Homeland Security contributed bad data to military intelligence database

If you disagree with the policies of the U.S. government, or are a member of a group or association which expresses disagreement with government policies, an agent of the federal government is likely reading your web site and subscribed to your mailing list.

Undercover officers of the Federal Protective Service subscribed to the mailing lists and monitored Web sites of peaceful anti-war groups, and contributed information about those groups’ activities to a military intelligence database, according to Pentagon documents released Tuesday.

NBC News revealed in December 2005 that the Threat and Local Observation Notice database, used by the military to track potential terrorist threats to military installations, contained data on peaceful protesters and anti-war groups. The Pentagon subsequently announced that after a review, the data had been cleaned out of the database and intelligence personnel retrained.

“I don’t want it, we shouldn’t have had it, not interested in it,’ said Daniel J. Baur, the acting director of the counterintelligence field activity unit, which runs the Talon program at the Defense Department. “I don’t want to deal with it.’

Mr. Baur said that those operating the database had misinterpreted their mandate and that what was intended as an antiterrorist database became, in some respects, a catch-all for leads on possible disruptions and threats against military installations in the United States, including protests against the military presence in Iraq.

“I don’t think the policy was as clear as it could have been,’ he said. Once the problem was discovered, he said, “we fixed it,’ and more than 180 entries in the database related to war protests were deleted from the system last year. Out of 13,000 entries in the database, many of them uncorroborated leads on possible terrorist threats, several thousand others were also purged because he said they had “no continuing relevance.’ — New York Times

Each of the documents, (PDF) released Tuesday to the American Civil Liberties Union pursuant to a Freedom of Information Act request, show that the leads on anti-war protests originated with undercover FPS agents, whose names were redacted from the documents at the request of FPS’s parent agency, Immigration and Customs Enforcement.

One such document details an anti-war protest of a Sacramento, Calif., military entrance processing station planned by Veterans for Peace on Veterans Day in 2004, a day the center was closed. VFP specifically rejects any type of violent protest, according to its Web site. There were “no known vandalism or incidents as a result of the protest,’ the document notes.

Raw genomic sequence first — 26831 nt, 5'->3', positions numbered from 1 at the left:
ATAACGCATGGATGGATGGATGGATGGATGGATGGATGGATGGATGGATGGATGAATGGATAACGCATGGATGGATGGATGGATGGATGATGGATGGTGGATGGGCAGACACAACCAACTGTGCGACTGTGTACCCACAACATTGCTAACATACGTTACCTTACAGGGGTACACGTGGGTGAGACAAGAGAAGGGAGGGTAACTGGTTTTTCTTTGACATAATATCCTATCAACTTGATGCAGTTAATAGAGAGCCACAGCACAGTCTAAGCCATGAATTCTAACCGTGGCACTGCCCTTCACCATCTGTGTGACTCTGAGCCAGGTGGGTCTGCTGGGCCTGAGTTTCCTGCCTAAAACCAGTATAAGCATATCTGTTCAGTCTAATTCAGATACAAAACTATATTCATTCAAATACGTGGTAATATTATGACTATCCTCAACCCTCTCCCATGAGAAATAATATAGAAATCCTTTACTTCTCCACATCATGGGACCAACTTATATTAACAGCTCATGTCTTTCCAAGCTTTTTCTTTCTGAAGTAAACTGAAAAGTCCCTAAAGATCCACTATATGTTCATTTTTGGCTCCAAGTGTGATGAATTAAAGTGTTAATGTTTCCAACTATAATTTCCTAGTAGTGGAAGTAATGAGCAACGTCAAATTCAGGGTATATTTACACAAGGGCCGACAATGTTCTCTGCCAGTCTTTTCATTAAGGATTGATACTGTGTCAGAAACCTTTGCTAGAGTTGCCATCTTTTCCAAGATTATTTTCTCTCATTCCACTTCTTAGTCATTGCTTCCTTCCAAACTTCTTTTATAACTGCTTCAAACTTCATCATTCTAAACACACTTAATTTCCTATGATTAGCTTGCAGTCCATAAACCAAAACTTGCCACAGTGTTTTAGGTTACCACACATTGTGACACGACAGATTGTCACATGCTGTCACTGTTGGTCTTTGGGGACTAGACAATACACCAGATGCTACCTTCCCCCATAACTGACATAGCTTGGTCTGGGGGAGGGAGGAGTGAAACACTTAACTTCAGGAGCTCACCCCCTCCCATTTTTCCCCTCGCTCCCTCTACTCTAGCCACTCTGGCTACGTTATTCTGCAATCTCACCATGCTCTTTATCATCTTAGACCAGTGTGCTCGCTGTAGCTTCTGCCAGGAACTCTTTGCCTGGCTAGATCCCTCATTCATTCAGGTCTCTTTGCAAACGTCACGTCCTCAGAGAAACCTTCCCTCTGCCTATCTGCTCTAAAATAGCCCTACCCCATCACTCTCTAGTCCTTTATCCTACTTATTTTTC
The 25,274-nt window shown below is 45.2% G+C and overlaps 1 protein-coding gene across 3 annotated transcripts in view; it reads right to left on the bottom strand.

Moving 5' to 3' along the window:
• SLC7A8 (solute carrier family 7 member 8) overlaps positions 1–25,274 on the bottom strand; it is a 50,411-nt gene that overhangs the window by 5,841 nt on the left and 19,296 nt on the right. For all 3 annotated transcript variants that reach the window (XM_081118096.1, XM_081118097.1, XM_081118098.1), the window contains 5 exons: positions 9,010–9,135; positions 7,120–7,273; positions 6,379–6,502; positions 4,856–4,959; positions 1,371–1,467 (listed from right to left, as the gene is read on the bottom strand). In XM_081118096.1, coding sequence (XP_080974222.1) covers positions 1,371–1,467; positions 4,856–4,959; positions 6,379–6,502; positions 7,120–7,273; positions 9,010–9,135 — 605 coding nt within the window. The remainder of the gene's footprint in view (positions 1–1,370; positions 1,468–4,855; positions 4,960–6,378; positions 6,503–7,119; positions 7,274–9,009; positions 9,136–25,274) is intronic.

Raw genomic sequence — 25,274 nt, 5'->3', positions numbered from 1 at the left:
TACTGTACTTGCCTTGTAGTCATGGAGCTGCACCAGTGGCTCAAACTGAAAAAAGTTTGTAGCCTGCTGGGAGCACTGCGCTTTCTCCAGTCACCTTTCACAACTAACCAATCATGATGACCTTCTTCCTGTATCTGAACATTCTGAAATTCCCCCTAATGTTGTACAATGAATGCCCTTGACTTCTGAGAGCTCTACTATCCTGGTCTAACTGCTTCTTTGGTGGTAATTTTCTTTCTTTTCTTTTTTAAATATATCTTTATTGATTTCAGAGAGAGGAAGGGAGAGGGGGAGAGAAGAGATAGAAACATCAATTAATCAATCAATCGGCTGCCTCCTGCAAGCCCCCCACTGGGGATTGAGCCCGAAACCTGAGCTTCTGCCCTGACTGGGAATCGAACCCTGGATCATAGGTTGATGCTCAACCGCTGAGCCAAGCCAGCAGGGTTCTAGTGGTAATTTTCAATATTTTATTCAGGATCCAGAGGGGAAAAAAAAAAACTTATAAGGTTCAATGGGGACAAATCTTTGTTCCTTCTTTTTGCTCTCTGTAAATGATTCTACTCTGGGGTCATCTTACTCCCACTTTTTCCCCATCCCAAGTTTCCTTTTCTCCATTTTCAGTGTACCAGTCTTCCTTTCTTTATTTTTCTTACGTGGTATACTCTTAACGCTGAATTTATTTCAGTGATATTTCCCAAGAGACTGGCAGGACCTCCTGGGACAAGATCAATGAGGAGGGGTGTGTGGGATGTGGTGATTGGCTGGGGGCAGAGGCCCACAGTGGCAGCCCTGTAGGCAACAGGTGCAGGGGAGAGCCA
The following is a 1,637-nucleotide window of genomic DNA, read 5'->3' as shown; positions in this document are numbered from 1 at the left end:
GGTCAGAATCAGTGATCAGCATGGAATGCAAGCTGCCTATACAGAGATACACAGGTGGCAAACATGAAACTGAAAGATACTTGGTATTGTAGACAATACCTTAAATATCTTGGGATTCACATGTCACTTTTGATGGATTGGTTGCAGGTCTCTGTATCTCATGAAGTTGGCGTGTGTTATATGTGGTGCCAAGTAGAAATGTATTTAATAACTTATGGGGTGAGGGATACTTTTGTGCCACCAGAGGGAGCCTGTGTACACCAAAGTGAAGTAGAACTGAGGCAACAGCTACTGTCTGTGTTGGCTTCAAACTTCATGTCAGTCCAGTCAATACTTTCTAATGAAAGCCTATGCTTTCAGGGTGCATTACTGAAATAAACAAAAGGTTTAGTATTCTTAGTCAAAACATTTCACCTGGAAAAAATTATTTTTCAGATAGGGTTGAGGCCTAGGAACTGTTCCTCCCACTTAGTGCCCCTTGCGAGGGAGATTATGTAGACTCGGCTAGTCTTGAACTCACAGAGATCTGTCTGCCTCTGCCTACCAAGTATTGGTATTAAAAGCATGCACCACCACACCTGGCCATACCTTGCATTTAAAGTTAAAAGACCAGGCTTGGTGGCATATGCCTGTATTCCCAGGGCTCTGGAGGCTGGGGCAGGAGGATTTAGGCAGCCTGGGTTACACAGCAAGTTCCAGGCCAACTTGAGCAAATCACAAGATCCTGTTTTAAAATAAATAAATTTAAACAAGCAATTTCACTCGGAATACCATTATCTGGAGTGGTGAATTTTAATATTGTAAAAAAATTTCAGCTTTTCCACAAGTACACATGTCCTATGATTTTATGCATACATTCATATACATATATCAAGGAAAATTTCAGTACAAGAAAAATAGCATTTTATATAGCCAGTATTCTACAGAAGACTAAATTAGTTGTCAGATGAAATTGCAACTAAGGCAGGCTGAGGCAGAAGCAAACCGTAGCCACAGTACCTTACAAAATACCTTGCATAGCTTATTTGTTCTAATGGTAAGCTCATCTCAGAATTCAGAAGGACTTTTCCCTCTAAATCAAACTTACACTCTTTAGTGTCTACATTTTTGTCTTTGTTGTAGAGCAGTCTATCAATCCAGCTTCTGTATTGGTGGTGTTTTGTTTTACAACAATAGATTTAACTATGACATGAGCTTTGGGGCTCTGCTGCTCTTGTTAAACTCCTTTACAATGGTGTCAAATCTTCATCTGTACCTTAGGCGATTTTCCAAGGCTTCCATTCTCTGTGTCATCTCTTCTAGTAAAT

Another document notes that VFP “is a peaceful organization, but there is potential future protest[s] could become violent,’ an accusation that VFP executive director Michael McPhearson calls “appalling.’

“The federal government should not be wasting valuable resources gathering files on peaceful protesters who disagree with the Bush administration’s policies,’ McPhearson said.

Another document details peaceful protests by the War Resisters League in New York City in 2005, noting that it “advocates Gandhian nonviolence,’ “will not use physical violence or verbal abuse toward any person’ and “will not damage any property.’

Several other documents detail peaceful protests at military recruiting stations by the American Friends Service Committee, National Front for Peace and Justice, and other groups.

Dave Ridley protests Nov. 13 in Concord, N.H.

FPS, originally created in 1971 as part of the General Services Administration to protect federal buildings, was moved under the Department of Homeland Security in 2003. It routinely monitors anyone it deems a potential threat to federal assets, such as Dave Ridley and the New Hampshire Underground.

An FPS officer cited Ridley for distributing handbills at an Internal Revenue Service office in Nashua, N.H., in September, after he wrote about the experience in the Keene Free Press, an alternative newspaper published in Keene, N.H. Ridley had entered the IRS office holding a sign saying “Is it right to work 4 IRS?’ and handed out flyers urging IRS agents to quit their “immoral’ jobs.

Last week he and 16 other people protested at the federal building in Concord just prior to his November 13 court appearance.

“The feds admitted in court that they read this website,’ said Kat Kanning, publisher of the Keene Free Press and owner of the New Hampshire Underground Web site. Members of the site advocate smaller government and individual liberty and regularly hold peaceful protests throughout the state.